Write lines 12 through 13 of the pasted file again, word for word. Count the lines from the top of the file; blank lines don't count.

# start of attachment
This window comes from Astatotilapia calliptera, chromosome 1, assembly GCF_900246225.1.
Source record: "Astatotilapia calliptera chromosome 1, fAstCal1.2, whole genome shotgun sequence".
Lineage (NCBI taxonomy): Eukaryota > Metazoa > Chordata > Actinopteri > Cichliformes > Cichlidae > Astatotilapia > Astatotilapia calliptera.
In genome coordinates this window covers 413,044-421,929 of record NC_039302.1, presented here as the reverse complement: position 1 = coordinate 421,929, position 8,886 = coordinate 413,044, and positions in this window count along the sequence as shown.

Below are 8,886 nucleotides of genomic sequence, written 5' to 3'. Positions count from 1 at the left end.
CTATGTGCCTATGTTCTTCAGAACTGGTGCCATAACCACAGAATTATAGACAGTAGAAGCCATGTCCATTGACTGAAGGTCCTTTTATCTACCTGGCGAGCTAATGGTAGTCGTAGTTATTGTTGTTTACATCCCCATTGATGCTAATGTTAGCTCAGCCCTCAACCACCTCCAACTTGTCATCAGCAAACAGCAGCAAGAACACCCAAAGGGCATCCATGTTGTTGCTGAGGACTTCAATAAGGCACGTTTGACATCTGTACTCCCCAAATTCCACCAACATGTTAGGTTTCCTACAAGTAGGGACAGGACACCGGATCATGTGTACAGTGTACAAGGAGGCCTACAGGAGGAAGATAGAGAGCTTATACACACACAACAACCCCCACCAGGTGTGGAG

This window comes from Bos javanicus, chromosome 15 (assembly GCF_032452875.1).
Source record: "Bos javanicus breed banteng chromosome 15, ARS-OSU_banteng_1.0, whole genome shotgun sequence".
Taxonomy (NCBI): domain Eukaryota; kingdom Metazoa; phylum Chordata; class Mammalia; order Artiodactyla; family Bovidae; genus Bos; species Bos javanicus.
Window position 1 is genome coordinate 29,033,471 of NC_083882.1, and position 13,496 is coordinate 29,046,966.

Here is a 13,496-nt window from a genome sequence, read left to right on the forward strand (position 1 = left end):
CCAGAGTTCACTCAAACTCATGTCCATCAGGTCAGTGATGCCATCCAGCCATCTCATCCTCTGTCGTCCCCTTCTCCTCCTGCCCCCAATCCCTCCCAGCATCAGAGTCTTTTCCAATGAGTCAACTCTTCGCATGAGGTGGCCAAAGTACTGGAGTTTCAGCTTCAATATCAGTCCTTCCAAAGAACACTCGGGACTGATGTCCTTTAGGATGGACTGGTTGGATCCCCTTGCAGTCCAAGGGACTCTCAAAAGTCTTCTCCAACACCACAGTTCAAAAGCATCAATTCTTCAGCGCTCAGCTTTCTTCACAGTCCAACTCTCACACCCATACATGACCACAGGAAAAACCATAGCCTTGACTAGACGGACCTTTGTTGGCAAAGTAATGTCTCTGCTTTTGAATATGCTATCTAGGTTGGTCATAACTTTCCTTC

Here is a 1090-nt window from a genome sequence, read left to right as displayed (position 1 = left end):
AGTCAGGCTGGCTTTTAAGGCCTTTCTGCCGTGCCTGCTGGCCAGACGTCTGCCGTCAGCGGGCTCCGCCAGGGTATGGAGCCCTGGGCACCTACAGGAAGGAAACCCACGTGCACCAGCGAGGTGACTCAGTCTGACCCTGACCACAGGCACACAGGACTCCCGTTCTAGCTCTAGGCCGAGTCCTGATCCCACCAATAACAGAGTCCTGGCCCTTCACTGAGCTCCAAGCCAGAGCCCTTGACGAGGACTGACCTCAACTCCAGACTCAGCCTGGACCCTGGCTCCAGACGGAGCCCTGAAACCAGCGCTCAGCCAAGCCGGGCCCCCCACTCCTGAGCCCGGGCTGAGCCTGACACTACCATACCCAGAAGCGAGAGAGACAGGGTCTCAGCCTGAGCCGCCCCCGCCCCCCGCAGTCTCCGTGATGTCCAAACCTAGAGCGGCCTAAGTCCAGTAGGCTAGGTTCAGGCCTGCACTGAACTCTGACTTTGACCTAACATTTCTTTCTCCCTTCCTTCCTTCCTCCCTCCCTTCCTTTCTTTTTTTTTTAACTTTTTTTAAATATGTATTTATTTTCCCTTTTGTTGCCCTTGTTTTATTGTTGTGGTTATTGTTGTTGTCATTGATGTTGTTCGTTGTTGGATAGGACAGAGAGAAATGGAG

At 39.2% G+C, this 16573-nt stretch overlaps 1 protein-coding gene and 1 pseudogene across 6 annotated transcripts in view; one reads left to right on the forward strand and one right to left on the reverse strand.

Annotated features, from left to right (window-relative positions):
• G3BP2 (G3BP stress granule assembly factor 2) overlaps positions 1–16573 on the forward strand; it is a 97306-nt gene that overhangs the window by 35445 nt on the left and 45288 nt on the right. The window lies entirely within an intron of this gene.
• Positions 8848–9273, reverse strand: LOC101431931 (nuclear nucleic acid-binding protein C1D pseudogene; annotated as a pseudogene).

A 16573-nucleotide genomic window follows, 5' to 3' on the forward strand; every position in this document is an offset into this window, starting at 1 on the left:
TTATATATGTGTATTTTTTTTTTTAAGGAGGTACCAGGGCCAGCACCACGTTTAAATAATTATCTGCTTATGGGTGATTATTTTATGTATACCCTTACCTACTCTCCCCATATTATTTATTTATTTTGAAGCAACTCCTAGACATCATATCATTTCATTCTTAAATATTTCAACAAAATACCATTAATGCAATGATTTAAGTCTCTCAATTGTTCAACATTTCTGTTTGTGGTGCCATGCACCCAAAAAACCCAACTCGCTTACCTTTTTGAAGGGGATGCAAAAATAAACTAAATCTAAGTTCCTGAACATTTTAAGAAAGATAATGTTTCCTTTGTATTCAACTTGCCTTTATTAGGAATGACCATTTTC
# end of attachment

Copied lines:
CCAGAGTTCACTCAAACTCATGTCCATCAGGTCAGTGATGCCATCCAGCCATCTCATCCTCTGTCGTCCCCTTCTCCTCCTGCCCCCAATCCCTCCCAGCATCAGAGTCTTTTCCAATGAGTCAACTCTTCGCATGAGGTGGCCAAAGTACTGGAGTTTCAGCTTCAATATCAGTCCTTCCAAAGAACACTCGGGACTGATGTCCTTTAGGATGGACTGGTTGGATCCCCTTGCAGTCCAAGGGACTCTCAAAAGTCTTCTCCAACACCACAGTTCAAAAGCATCAATTCTTCAGCGCTCAGCTTTCTTCACAGTCCAACTCTCACACCCATACATGACCACAGGAAAAACCATAGCCTTGACTAGACGGACCTTTGTTGGCAAAGTAATGTCTCTGCTTTTGAATATGCTATCTAGGTTGGTCATAACTTTCCTTC

Here is a 1090-nt window from a genome sequence, read left to right as displayed (position 1 = left end):